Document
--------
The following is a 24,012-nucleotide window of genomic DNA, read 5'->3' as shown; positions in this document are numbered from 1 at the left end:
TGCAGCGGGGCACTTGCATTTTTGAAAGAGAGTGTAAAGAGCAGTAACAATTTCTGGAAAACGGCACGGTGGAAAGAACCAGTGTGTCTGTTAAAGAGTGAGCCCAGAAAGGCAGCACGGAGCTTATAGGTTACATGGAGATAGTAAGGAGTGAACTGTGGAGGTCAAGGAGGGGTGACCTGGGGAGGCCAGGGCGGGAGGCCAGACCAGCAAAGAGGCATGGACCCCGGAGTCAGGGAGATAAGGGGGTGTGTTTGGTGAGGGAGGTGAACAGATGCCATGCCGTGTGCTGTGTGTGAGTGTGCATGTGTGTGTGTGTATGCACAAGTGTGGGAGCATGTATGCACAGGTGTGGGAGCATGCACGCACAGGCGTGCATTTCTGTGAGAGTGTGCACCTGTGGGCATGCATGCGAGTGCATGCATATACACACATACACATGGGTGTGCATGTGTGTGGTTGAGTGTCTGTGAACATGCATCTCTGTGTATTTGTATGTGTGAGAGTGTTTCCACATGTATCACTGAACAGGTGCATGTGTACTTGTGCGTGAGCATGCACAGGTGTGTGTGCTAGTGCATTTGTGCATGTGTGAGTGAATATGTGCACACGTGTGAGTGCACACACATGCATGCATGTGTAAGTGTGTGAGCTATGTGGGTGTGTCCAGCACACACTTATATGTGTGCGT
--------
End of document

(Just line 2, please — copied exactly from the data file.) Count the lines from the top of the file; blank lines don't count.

TGCAGCGGGGCACTTGCATTTTTGAAAGAGAGTGTAAAGAGCAGTAACAATTTCTGGAAAACGGCACGGTGGAAAGAACCAGTGTGTCTGTTAAAGAGTGAGCCCAGAAAGGCAGCACGGAGCTTATAGGTTACATGGAGATAGTAAGGAGTGAACTGTGGAGGTCAAGGAGGGGTGACCTGGGGAGGCCAGGGCGGGAGGCCAGACCAGCAAAGAGGCATGGACCCCGGAGTCAGGGAGATAAGGGGGTGTGTTTGGTGAGGGAGGTGAACAGATGCCATGCCGTGTGCTGTGTGTGAGTGTGCATGTGTGTGTGTGTATGCACAAGTGTGGGAGCATGTATGCACAGGTGTGGGAGCATGCACGCACAGGCGTGCATTTCTGTGAGAGTGTGCACCTGTGGGCATGCATGCGAGTGCATGCATATACACACATACACATGGGTGTGCATGTGTGTGGTTGAGTGTCTGTGAACATGCATCTCTGTGTATTTGTATGTGTGAGAGTGTTTCCACATGTATCACTGAACAGGTGCATGTGTACTTGTGCGTGAGCATGCACAGGTGTGTGTGCTAGTGCATTTGTGCATGTGTGAGTGAATATGTGCACACGTGTGAGTGCACACACATGCATGCATGTGTAAGTGTGTGAGCTATGTGGGTGTGTCCAGCACACACTTATATGTGTGCGT